There's a new Michael Jordan 'flu game' conspiracy, and it doesn't involve pizza

Chris Cwik
·2 min read

We already know Chicago Bulls legend Michael Jordan didn’t have the flu during the “flu game,” but what if pizza wasn’t at the center of the issue either? Sam Smith, author of “The Jordan Rules,” has another theory regarding why Jordan was sick during Game 5 of the 1997 NBA Finals.

Smith believes Jordan was suffering from altitude sickness. Smith made those comments while appearing on “The Dan Patrick Show” on Friday. Smith — who was featured heavily during “The Last Dance” — says Jordan was traveling between Park City and Salt Lake City while in Utah. Smith believes the change in elevation caused Jordan to have altitude sickness. Park City is in the mountains, and has an elevation of 7,000. Salt Lake City’s elevation is 4,226.

Did Michael Jordan have altitude sickness during the flu game?

Jordan’s known symptoms could have been consistent with altitude sickness. According to WebMD, the mildest form of altitude sickness is similar to a hangover. Symptoms can include dizziness, headaches and nausea. Those who believe Jordan is lying about the “flu game” often suggest Jordan was actually hungover. Perhaps he just had altitude sickness?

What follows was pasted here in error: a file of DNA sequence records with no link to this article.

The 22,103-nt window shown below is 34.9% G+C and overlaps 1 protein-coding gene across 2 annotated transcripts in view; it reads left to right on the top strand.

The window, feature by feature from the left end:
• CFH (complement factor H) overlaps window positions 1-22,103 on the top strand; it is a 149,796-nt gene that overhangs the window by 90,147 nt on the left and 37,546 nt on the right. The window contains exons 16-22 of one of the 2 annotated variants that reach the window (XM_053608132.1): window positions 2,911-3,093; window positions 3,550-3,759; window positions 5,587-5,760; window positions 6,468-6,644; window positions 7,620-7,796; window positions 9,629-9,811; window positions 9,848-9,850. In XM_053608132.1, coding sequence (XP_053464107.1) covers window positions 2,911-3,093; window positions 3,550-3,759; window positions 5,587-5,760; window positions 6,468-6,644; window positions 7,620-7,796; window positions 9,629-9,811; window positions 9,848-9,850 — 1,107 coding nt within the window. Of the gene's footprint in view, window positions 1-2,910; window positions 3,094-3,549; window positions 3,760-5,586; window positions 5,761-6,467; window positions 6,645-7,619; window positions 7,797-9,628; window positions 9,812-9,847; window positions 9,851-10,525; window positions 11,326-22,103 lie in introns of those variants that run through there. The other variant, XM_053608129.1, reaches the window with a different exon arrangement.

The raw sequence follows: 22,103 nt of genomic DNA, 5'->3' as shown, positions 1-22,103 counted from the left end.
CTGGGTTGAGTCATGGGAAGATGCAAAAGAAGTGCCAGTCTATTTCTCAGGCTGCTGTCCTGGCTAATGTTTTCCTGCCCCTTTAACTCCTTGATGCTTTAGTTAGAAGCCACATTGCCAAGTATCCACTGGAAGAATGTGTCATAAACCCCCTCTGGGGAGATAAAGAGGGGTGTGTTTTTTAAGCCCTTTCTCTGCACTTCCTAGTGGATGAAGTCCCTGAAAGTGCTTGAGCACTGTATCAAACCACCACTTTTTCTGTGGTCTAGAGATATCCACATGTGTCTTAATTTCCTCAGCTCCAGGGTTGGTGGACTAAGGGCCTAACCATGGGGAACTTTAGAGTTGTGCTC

Why would Michael Jordan lie about having food poisoning?

Smith believes Jordan’s masculinity played a role in the food poisoning story. According to Smith, Jordan may have viewed altitude sickness as being “less manly.” Having the flu — or food poisoning — sounds like a more serious ailment. Maybe Jordan believes the “flu game” would lose some of its luster if Jordan revealed he actually had altitude sickness?

The “manly” excuse could be plausible. Throughout “The Last Dance,” Jordan was built up as a tenacious, win-at-all-costs type player who would do anything — even if it meant relentlessly bullying his teammates — to win games. Jordan cared a lot about other players’ physical and mental weaknesses, and may have perceived getting altitude sickness as a weakness.

Something doesn’t add up about Michael Jordan’s story

Dan Patrick quickly points out something about Jordan’s story doesn’t add up. For years, people have been content to accept Jordan was suffering from the flu that night in Utah. Sure, there were rumors that it wasn’t really the flu, but the legend had become generally accepted at this point.

Why did Jordan decide to alter the story over 20 years later? His food poisoning admission has only thrown more scrutiny on what really happened before Game 5 of the 1997 Finals. Jordan didn’t have to open that door, but he did.

Now, a whole new generation is trying to figure out whether Jordan is telling the truth about the “flu game.”

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